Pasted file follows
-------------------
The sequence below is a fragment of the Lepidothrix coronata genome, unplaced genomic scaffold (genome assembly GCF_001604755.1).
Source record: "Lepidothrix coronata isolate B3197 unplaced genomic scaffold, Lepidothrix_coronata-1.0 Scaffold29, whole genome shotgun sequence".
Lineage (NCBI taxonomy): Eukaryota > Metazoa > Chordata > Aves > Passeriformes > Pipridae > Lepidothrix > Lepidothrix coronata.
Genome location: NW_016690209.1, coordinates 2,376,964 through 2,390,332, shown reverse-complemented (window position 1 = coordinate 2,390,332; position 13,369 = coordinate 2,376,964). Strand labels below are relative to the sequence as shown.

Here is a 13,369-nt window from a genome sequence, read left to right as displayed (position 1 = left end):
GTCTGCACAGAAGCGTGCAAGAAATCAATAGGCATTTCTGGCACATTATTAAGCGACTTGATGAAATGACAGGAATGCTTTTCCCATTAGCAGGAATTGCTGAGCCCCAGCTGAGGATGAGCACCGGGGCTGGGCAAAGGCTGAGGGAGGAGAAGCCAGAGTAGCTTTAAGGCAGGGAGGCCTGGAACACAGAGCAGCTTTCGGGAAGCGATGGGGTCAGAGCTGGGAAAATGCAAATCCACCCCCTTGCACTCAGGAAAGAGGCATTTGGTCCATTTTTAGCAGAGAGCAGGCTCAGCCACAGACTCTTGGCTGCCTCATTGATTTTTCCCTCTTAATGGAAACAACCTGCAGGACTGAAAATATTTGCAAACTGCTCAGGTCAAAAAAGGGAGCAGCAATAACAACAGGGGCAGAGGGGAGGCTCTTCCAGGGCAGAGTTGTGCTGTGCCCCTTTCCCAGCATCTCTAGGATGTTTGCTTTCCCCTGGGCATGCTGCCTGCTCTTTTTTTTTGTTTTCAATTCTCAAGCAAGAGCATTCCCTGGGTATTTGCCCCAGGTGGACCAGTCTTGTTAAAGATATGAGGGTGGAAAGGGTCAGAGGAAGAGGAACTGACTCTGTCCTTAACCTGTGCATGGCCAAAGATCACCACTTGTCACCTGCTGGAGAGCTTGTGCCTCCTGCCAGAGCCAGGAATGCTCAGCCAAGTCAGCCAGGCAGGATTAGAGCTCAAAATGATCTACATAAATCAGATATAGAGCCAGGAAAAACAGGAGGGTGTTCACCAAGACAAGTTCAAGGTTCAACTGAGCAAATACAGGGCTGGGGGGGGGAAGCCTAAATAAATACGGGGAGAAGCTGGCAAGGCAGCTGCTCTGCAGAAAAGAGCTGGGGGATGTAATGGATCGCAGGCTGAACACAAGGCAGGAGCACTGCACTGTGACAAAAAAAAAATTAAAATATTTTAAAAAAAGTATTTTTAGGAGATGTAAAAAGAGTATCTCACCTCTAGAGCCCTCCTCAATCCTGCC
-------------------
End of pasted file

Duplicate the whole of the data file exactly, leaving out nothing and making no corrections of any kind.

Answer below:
The sequence below is a fragment of the Lepidothrix coronata genome, unplaced genomic scaffold (genome assembly GCF_001604755.1).
Source record: "Lepidothrix coronata isolate B3197 unplaced genomic scaffold, Lepidothrix_coronata-1.0 Scaffold29, whole genome shotgun sequence".
Lineage (NCBI taxonomy): Eukaryota > Metazoa > Chordata > Aves > Passeriformes > Pipridae > Lepidothrix > Lepidothrix coronata.
Genome location: NW_016690209.1, coordinates 2,376,964 through 2,390,332, shown reverse-complemented (window position 1 = coordinate 2,390,332; position 13,369 = coordinate 2,376,964). Strand labels below are relative to the sequence as shown.

Here is a 13,369-nt window from a genome sequence, read left to right as displayed (position 1 = left end):
GTCTGCACAGAAGCGTGCAAGAAATCAATAGGCATTTCTGGCACATTATTAAGCGACTTGATGAAATGACAGGAATGCTTTTCCCATTAGCAGGAATTGCTGAGCCCCAGCTGAGGATGAGCACCGGGGCTGGGCAAAGGCTGAGGGAGGAGAAGCCAGAGTAGCTTTAAGGCAGGGAGGCCTGGAACACAGAGCAGCTTTCGGGAAGCGATGGGGTCAGAGCTGGGAAAATGCAAATCCACCCCCTTGCACTCAGGAAAGAGGCATTTGGTCCATTTTTAGCAGAGAGCAGGCTCAGCCACAGACTCTTGGCTGCCTCATTGATTTTTCCCTCTTAATGGAAACAACCTGCAGGACTGAAAATATTTGCAAACTGCTCAGGTCAAAAAAGGGAGCAGCAATAACAACAGGGGCAGAGGGGAGGCTCTTCCAGGGCAGAGTTGTGCTGTGCCCCTTTCCCAGCATCTCTAGGATGTTTGCTTTCCCCTGGGCATGCTGCCTGCTCTTTTTTTTTGTTTTCAATTCTCAAGCAAGAGCATTCCCTGGGTATTTGCCCCAGGTGGACCAGTCTTGTTAAAGATATGAGGGTGGAAAGGGTCAGAGGAAGAGGAACTGACTCTGTCCTTAACCTGTGCATGGCCAAAGATCACCACTTGTCACCTGCTGGAGAGCTTGTGCCTCCTGCCAGAGCCAGGAATGCTCAGCCAAGTCAGCCAGGCAGGATTAGAGCTCAAAATGATCTACATAAATCAGATATAGAGCCAGGAAAAACAGGAGGGTGTTCACCAAGACAAGTTCAAGGTTCAACTGAGCAAATACAGGGCTGGGGGGGGGAAGCCTAAATAAATACGGGGAGAAGCTGGCAAGGCAGCTGCTCTGCAGAAAAGAGCTGGGGGATGTAATGGATCGCAGGCTGAACACAAGGCAGGAGCACTGCACTGTGACAAAAAAAAAATTAAAATATTTTAAAAAAAGTATTTTTAGGAGATGTAAAAAGAGTATCTCACCTCTAGAGCCCTCCTCAATCCTGCC